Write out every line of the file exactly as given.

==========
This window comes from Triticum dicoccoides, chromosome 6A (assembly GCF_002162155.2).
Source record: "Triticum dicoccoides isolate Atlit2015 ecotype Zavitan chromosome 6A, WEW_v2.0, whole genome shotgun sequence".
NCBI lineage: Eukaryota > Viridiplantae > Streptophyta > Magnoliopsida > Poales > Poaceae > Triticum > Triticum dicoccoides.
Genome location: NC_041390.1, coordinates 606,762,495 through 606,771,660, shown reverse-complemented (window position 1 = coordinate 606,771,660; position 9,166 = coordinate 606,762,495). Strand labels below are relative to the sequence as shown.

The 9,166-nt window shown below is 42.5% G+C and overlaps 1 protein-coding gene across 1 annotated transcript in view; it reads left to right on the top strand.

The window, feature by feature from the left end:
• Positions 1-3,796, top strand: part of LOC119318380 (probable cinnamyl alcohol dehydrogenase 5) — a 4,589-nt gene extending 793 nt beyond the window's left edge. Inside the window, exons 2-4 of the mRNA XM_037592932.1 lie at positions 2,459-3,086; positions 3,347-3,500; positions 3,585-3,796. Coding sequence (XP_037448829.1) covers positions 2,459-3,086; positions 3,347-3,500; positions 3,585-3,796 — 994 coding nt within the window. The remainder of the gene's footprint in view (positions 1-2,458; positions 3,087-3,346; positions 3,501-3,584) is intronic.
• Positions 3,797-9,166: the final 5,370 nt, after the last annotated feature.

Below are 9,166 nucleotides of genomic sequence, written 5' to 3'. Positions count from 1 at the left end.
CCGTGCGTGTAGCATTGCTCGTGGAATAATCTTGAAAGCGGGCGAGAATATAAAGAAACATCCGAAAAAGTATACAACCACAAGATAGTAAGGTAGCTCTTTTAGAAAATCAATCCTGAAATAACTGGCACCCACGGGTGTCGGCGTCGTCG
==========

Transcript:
This window comes from Triticum dicoccoides, chromosome 6A (assembly GCF_002162155.2).
Source record: "Triticum dicoccoides isolate Atlit2015 ecotype Zavitan chromosome 6A, WEW_v2.0, whole genome shotgun sequence".
NCBI lineage: Eukaryota > Viridiplantae > Streptophyta > Magnoliopsida > Poales > Poaceae > Triticum > Triticum dicoccoides.
Genome location: NC_041390.1, coordinates 606,762,495 through 606,771,660, shown reverse-complemented (window position 1 = coordinate 606,771,660; position 9,166 = coordinate 606,762,495). Strand labels below are relative to the sequence as shown.

The 9,166-nt window shown below is 42.5% G+C and overlaps 1 protein-coding gene across 1 annotated transcript in view; it reads left to right on the top strand.

The window, feature by feature from the left end:
• Positions 1-3,796, top strand: part of LOC119318380 (probable cinnamyl alcohol dehydrogenase 5) — a 4,589-nt gene extending 793 nt beyond the window's left edge. Inside the window, exons 2-4 of the mRNA XM_037592932.1 lie at positions 2,459-3,086; positions 3,347-3,500; positions 3,585-3,796. Coding sequence (XP_037448829.1) covers positions 2,459-3,086; positions 3,347-3,500; positions 3,585-3,796 — 994 coding nt within the window. The remainder of the gene's footprint in view (positions 1-2,458; positions 3,087-3,346; positions 3,501-3,584) is intronic.
• Positions 3,797-9,166: the final 5,370 nt, after the last annotated feature.

Below are 9,166 nucleotides of genomic sequence, written 5' to 3'. Positions count from 1 at the left end.
CCGTGCGTGTAGCATTGCTCGTGGAATAATCTTGAAAGCGGGCGAGAATATAAAGAAACATCCGAAAAAGTATACAACCACAAGATAGTAAGGTAGCTCTTTTAGAAAATCAATCCTGAAATAACTGGCACCCACGGGTGTCGGCGTCGTCG